Vertical Turbulent Cooling of the Mixed Layer in the Atlantic ITCZ and Trade Wind Regions
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Vertical Turbulent Cooling of the Mixed Layer in the Atlantic ITCZ and Trade Wind Regions
  • Published Date:

    2020

  • Source:
    Journal of Geophysical Research: Oceans, 125(2)
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Vertical Turbulent Cooling of the Mixed Layer in the Atlantic ITCZ and Trade Wind Regions
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  • Description:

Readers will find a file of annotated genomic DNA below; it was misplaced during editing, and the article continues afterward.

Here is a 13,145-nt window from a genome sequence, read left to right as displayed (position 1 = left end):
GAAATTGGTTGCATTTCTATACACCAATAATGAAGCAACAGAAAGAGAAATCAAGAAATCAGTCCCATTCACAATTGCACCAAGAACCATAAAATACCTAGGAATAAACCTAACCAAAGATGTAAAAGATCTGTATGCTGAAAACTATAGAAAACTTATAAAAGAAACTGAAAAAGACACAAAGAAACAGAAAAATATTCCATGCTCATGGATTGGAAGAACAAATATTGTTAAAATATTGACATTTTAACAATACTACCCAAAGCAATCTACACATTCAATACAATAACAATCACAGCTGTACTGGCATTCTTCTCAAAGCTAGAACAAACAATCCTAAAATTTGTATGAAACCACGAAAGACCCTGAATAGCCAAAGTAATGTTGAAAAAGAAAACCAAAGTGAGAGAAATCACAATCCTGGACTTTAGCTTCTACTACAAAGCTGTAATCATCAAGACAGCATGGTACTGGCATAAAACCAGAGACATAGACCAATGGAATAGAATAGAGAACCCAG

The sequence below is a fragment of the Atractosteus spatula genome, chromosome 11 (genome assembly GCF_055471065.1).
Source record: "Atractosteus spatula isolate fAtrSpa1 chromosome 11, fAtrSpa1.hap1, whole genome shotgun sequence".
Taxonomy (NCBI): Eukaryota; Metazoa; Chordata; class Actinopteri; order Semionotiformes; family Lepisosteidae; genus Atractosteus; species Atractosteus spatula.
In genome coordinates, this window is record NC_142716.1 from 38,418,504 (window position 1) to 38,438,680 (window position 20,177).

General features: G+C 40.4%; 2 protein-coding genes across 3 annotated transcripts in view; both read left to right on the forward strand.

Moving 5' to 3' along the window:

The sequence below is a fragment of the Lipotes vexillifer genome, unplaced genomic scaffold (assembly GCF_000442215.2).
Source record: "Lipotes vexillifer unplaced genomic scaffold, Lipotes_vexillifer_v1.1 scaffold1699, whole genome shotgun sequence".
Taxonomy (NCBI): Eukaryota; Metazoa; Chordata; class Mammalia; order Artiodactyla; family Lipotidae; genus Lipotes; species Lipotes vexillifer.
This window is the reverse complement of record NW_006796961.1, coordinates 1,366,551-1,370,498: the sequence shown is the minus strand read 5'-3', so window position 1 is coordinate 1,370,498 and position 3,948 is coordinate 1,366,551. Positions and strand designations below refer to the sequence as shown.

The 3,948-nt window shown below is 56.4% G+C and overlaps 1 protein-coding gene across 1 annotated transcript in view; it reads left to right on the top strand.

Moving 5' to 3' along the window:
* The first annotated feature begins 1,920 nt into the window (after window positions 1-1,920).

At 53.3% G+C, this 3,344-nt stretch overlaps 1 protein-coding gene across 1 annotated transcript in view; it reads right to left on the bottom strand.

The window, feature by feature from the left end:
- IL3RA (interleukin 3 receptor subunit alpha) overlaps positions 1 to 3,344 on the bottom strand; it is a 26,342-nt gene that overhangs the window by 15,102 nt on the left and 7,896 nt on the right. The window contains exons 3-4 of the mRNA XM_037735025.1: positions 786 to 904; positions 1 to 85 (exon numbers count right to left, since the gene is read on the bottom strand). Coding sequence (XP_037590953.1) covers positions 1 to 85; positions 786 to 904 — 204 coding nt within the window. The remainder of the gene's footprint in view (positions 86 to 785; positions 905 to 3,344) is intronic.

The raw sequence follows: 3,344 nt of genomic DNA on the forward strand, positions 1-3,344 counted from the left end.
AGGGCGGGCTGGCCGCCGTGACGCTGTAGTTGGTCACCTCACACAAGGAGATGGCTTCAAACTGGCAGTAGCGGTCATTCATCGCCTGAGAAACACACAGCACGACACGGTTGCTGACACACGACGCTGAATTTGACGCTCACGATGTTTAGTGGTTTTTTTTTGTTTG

The causes of the seasonal cycle of vertical turbulent cooling at the base of the mixed layer are assessed using observations from moored buoys in the tropical Atlantic Intertropical Convergence Zone (ITCZ) (4°N, 23°W) and trade wind (15°N, 38°W) regions together with mixing parameterizations and a one-dimensional model. At 4°N the parameterized turbulent cooling rates during 2017–2018 and 2019 agree with indirect estimates from the climatological mooring heat budget residual: both show mean cooling of 25–30 W m during November–July, when winds are weakest and the mixed layer is thinnest, and 0–10 W m during August–October. Mixing during November–July is driven by variability on multiple time scales, including subdiurnal, near-inertial, and intraseasonal. Shear associated with tropical instability waves (TIWs) is found to generate mixing and monthly mean cooling of 15–30 W m during May–July in 2017 and 2019. At 15°N the seasonal cycle of turbulent cooling is out of phase compared to 4°N, with largest cooling of up to 60 W m during boreal fall. However, the relationships between wind speed, mixed layer depth, and turbulent mixing are similar: weaker mean winds and a thinner mixed layer in the fall are associated with stronger mixing and turbulent cooling of SST. These results emphasize the importance of seasonal modulations of mixed layer depth at both locations and shear from TIWs at 4°N.
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